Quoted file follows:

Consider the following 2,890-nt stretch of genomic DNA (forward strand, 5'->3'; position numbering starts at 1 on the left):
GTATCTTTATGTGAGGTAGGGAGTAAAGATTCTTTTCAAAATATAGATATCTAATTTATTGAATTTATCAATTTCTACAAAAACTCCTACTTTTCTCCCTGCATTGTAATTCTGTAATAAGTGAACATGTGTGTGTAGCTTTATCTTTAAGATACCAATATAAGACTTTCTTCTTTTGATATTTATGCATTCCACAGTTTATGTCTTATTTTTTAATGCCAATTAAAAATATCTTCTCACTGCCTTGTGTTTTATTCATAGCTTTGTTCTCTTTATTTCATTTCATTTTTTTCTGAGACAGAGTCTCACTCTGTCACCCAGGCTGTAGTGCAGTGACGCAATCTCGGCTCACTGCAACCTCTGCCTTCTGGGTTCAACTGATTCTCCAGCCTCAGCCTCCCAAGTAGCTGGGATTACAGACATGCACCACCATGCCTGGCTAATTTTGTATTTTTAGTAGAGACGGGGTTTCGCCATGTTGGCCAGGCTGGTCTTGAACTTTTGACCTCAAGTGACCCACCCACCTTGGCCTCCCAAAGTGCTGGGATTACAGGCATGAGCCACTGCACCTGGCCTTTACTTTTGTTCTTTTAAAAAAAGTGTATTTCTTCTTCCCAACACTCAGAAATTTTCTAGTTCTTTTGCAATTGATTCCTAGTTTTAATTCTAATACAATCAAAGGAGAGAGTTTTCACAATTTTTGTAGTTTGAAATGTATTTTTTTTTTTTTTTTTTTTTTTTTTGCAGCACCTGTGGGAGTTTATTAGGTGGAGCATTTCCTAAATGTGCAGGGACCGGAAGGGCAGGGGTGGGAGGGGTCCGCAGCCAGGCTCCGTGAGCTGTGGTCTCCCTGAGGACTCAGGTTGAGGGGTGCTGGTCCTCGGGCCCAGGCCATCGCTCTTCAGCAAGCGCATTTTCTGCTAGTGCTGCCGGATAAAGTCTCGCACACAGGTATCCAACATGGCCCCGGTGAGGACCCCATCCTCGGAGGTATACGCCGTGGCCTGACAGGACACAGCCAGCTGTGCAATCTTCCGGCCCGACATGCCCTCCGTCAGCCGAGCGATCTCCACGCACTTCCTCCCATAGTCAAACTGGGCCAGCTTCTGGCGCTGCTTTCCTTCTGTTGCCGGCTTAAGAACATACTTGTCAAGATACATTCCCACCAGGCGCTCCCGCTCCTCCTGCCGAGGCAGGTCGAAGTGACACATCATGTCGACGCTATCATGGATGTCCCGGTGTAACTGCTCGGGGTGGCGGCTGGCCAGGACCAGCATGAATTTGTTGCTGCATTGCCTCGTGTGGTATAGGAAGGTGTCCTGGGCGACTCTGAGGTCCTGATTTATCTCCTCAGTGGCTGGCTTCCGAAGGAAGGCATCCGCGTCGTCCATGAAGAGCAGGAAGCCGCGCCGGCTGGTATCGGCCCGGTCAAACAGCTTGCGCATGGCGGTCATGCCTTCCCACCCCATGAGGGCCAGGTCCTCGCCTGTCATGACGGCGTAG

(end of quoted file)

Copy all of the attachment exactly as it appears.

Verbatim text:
Consider the following 2,890-nt stretch of genomic DNA (forward strand, 5'->3'; position numbering starts at 1 on the left):
GTATCTTTATGTGAGGTAGGGAGTAAAGATTCTTTTCAAAATATAGATATCTAATTTATTGAATTTATCAATTTCTACAAAAACTCCTACTTTTCTCCCTGCATTGTAATTCTGTAATAAGTGAACATGTGTGTGTAGCTTTATCTTTAAGATACCAATATAAGACTTTCTTCTTTTGATATTTATGCATTCCACAGTTTATGTCTTATTTTTTAATGCCAATTAAAAATATCTTCTCACTGCCTTGTGTTTTATTCATAGCTTTGTTCTCTTTATTTCATTTCATTTTTTTCTGAGACAGAGTCTCACTCTGTCACCCAGGCTGTAGTGCAGTGACGCAATCTCGGCTCACTGCAACCTCTGCCTTCTGGGTTCAACTGATTCTCCAGCCTCAGCCTCCCAAGTAGCTGGGATTACAGACATGCACCACCATGCCTGGCTAATTTTGTATTTTTAGTAGAGACGGGGTTTCGCCATGTTGGCCAGGCTGGTCTTGAACTTTTGACCTCAAGTGACCCACCCACCTTGGCCTCCCAAAGTGCTGGGATTACAGGCATGAGCCACTGCACCTGGCCTTTACTTTTGTTCTTTTAAAAAAAGTGTATTTCTTCTTCCCAACACTCAGAAATTTTCTAGTTCTTTTGCAATTGATTCCTAGTTTTAATTCTAATACAATCAAAGGAGAGAGTTTTCACAATTTTTGTAGTTTGAAATGTATTTTTTTTTTTTTTTTTTTTTTTTTTGCAGCACCTGTGGGAGTTTATTAGGTGGAGCATTTCCTAAATGTGCAGGGACCGGAAGGGCAGGGGTGGGAGGGGTCCGCAGCCAGGCTCCGTGAGCTGTGGTCTCCCTGAGGACTCAGGTTGAGGGGTGCTGGTCCTCGGGCCCAGGCCATCGCTCTTCAGCAAGCGCATTTTCTGCTAGTGCTGCCGGATAAAGTCTCGCACACAGGTATCCAACATGGCCCCGGTGAGGACCCCATCCTCGGAGGTATACGCCGTGGCCTGACAGGACACAGCCAGCTGTGCAATCTTCCGGCCCGACATGCCCTCCGTCAGCCGAGCGATCTCCACGCACTTCCTCCCATAGTCAAACTGGGCCAGCTTCTGGCGCTGCTTTCCTTCTGTTGCCGGCTTAAGAACATACTTGTCAAGATACATTCCCACCAGGCGCTCCCGCTCCTCCTGCCGAGGCAGGTCGAAGTGACACATCATGTCGACGCTATCATGGATGTCCCGGTGTAACTGCTCGGGGTGGCGGCTGGCCAGGACCAGCATGAATTTGTTGCTGCATTGCCTCGTGTGGTATAGGAAGGTGTCCTGGGCGACTCTGAGGTCCTGATTTATCTCCTCAGTGGCTGGCTTCCGAAGGAAGGCATCCGCGTCGTCCATGAAGAGCAGGAAGCCGCGCCGGCTGGTATCGGCCCGGTCAAACAGCTTGCGCATGGCGGTCATGCCTTCCCACCCCATGAGGGCCAGGTCCTCGCCTGTCATGACGGCGTAG